If she lets it grow and compound for just one more year, she is looking at $1,048,445. Two more years? $1,127,837. If she retires at age 65 after 40 years of contributions and compounded annual growth, the account will contain $1,212,785. By waiting just three years longer, she leaves work with a retirement account that is 24.4% larger than it was when she was 62.3
A longer career also offers a chance to improve Social Security benefit calculations. Social Security figures retirement benefits according to a formula. The prime factor in that formula is a worker’s average indexed monthly earnings, or AIME. AIME is calculated based on that worker’s 35 highest-earning years. But what if a woman stays in the workforce for less than 35 years?4
Some women interrupt their careers to raise children or care for family members or relatives. This is certainly work, but it does not factor into the AIME calculation. If a woman’s work record shows fewer than 35 years of taxable income, years without taxable income are counted as zeros. So, if a woman has only earned taxable income in 29 years of her life, six zero-income years are included in the AIME calculation, thereby dragging down the AIME. By staying at the office longer, a woman can replace one or more of those zeros with one or more years of taxable income.4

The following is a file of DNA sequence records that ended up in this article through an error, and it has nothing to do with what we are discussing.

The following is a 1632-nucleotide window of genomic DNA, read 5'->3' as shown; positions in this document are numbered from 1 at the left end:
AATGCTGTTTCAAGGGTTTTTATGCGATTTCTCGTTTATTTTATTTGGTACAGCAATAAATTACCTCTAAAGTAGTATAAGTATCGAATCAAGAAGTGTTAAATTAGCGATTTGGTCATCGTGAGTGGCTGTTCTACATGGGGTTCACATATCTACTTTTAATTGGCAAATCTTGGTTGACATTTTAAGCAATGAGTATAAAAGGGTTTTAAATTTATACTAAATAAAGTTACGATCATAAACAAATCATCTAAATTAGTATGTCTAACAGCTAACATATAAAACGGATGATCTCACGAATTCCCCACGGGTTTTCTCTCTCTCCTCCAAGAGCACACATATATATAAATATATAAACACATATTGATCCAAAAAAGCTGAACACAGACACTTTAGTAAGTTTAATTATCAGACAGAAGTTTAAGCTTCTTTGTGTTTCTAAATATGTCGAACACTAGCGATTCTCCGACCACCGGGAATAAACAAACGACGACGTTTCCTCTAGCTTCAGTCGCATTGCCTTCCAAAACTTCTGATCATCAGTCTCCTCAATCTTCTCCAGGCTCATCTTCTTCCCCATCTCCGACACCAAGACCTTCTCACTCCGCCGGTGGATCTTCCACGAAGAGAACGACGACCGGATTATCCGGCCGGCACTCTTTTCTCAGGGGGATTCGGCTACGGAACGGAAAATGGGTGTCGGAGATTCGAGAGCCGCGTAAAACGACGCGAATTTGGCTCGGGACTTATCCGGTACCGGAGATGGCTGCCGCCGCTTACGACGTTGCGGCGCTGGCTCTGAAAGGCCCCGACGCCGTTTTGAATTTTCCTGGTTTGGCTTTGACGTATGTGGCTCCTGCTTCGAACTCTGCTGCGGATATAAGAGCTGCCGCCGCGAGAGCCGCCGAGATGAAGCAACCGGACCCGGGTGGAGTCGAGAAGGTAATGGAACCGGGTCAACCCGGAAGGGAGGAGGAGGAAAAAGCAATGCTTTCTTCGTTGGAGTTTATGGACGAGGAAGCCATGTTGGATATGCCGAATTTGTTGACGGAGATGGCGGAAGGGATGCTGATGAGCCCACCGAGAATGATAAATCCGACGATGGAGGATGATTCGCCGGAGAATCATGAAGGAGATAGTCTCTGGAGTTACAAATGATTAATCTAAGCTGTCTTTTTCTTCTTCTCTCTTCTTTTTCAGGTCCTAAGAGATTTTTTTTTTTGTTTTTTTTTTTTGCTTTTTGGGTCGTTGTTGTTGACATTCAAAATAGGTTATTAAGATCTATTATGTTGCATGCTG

In addition, waiting to claim Social Security benefits after age 62 also results in larger monthly Social Security payments. A woman’s monthly Social Security benefit will grow by approximately 8% for each year she delays filing for her own retirement benefits. This applies until age 70.4
Working longer might help a woman address major retirement concerns. It is an option worth considering, and its potential financial benefits are worth exploring.
1 - dqydj.com/average-retirement-age-in-the-united-states/ [6/11/18]
2 - thestreet.com/retirement/18-facts-about-womens-retirement-14558073 [4/17/18]
3 - investor.gov/additional-resources/free-financial-planning-tools/compound-interest-calculator [6/14/18]
4 - fool.com/retirement/social-securitys-aime-what-is-it.aspx [6/9/18]